By the early 1940s, Leo Fender had entered into a partnership with Clayton Orr "Doc" Kauffman, and they formed the K & F Manufacturing Corp to design, manufacture, and market electric instruments and amplifiers. Production began in 1945 with Hawaiian lap steel guitars like the "Champion" (incorporating a patented pickup) and amplifiers, sold as sets. By the end of the year, Fender became convinced that manufacturing was more profitable than repair, and decided to concentrate on that business instead. Kauffman remained unconvinced, and he and Fender amicably parted ways by early 1946. At that point, Fender renamed the company the Fender Electric Instrument Company. The service shop remained open until 1951, although Leo Fender did not personally supervise it after 1947.

Leo Fender's lap steel guitar made in 1946 for Noel Boggs was probably the very first product of the new company, bearing an early presentation of the cursive "big F" Fender logo. [16]

In the late 1940s, Fender began to experiment with more conventional guitar designs. Early Broadcasters were plagued with issues; while Fender boasted the strength of the instrument's one-piece maple neck, early adopters lamented its tendency to bow in humid weather. Fender's reluctant addition of a metal truss rod into the necks of his guitars allowed for the much needed ability to fine-tune the instrument to the musician's specific needs. With the design of the Telecaster finalized, mass production began in 1950. The Telecaster's bolted-on neck allowed for the instrument's body and neck to be milled and finished separately, and for the final assembling to be done quickly and cheaply by unskilled workers.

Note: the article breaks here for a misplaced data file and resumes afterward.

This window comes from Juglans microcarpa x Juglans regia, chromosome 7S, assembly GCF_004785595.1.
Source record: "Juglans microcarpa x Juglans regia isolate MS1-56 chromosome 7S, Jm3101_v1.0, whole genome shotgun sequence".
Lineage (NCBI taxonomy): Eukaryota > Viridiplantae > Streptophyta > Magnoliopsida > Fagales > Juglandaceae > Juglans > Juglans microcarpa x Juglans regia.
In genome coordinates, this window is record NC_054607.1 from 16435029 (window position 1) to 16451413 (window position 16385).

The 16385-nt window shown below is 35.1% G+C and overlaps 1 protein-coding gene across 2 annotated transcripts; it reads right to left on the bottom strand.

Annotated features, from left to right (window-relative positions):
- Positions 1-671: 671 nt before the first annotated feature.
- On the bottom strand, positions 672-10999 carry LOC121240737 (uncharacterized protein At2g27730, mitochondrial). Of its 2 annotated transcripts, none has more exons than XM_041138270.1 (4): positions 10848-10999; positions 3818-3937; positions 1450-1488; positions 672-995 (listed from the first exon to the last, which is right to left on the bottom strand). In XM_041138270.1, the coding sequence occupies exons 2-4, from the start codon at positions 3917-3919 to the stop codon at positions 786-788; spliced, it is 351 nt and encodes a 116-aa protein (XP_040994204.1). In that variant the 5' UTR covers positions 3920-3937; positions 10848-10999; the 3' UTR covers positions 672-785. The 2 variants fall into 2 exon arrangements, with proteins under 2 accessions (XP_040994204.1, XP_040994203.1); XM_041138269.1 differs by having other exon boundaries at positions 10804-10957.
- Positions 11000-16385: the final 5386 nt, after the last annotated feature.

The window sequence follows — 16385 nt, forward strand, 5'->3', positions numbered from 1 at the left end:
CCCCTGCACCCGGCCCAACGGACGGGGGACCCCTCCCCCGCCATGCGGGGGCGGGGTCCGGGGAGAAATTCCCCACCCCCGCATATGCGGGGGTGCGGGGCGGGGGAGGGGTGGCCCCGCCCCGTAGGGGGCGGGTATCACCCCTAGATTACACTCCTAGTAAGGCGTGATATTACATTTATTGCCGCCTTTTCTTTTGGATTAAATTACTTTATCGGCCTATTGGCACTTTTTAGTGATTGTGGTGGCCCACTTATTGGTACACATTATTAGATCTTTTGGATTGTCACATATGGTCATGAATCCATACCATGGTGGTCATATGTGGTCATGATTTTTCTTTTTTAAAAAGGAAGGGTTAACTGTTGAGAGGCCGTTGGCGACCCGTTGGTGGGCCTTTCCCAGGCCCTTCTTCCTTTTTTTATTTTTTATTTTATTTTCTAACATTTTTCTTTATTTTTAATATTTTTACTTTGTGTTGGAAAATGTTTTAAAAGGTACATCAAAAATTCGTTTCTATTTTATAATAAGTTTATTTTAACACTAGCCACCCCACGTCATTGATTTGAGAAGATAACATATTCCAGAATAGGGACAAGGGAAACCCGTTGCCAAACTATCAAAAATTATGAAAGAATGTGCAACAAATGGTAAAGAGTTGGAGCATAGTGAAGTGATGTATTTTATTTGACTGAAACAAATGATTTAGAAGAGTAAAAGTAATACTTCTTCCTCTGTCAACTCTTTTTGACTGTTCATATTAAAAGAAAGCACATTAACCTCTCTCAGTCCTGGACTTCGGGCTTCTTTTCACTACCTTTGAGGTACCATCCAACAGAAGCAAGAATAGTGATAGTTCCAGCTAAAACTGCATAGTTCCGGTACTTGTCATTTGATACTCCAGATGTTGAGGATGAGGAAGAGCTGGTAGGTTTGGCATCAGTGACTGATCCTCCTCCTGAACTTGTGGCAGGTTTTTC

The Stratocaster was released in 1954. FiestaRedStrat.jpg
The Stratocaster was released in 1954.

In 1959, Fender released the Jazzmaster guitar. Like the Stratocaster before it, the Jazzmaster was a radical departure from previous guitar designs. The offset body, vibrato system and innovative electronics were designed to capture the Jazz guitar market which until then was dominated by acoustic guitars. Fender even promoted the Jazzmaster as a premium successor to the Stratocaster, an accolade it never fully achieved. Despite being shunned by the Jazz community, the guitar found a home in the growing surf rock music scene, one that would go on to influence the Jazzmaster's successor, the Jaguar in 1962.

Sale to CBS

In 1965 Leo Fender sold his companies to the Columbia Broadcasting System (CBS) for $13 million. [17] [18] This was almost two million more than they had paid for The New York Yankees a year before. CBS entered the musical instruments field by acquiring the Fender companies (Fender Sales, Inc., Fender Electric Instrument Company, Inc., Fender Acoustic Instrument Company, Inc., Fender-Rhodes, Inc., Terrafen, Inc., Clef-Tronix, Inc., Randall Publishing Co., Inc., and V.C. Squier Company), as well as Electro-Music Inc. (Leslie speakers), Rogers drums, Steinway pianos, Gemeinhardt flutes, Lyon & Healy harps, Rodgers (institutional) organs, and Gulbransen home organs.

The sale was taken as a positive development, considering CBS's ability to bring in money and personnel who acquired a large inventory of Fender parts and unassembled guitars that were assembled and put to market. However, the sale also led to a reduction of the quality of Fender's guitars while under the management of "cost-cutting" CBS. Several cosmetic changes occurred after 1965/1966, such as a larger headstock shape on certain guitars. Bound necks with block shaped position markers were introduced in 1966. A bolder black headstock logo, as well as a brushed aluminum face plate with blue or red labels (depending the model) for the guitar and bass amplifiers became standard features, starting in late 1968. These first "silverface" amps added an aluminium trim detail around the speaker baffle until 1970.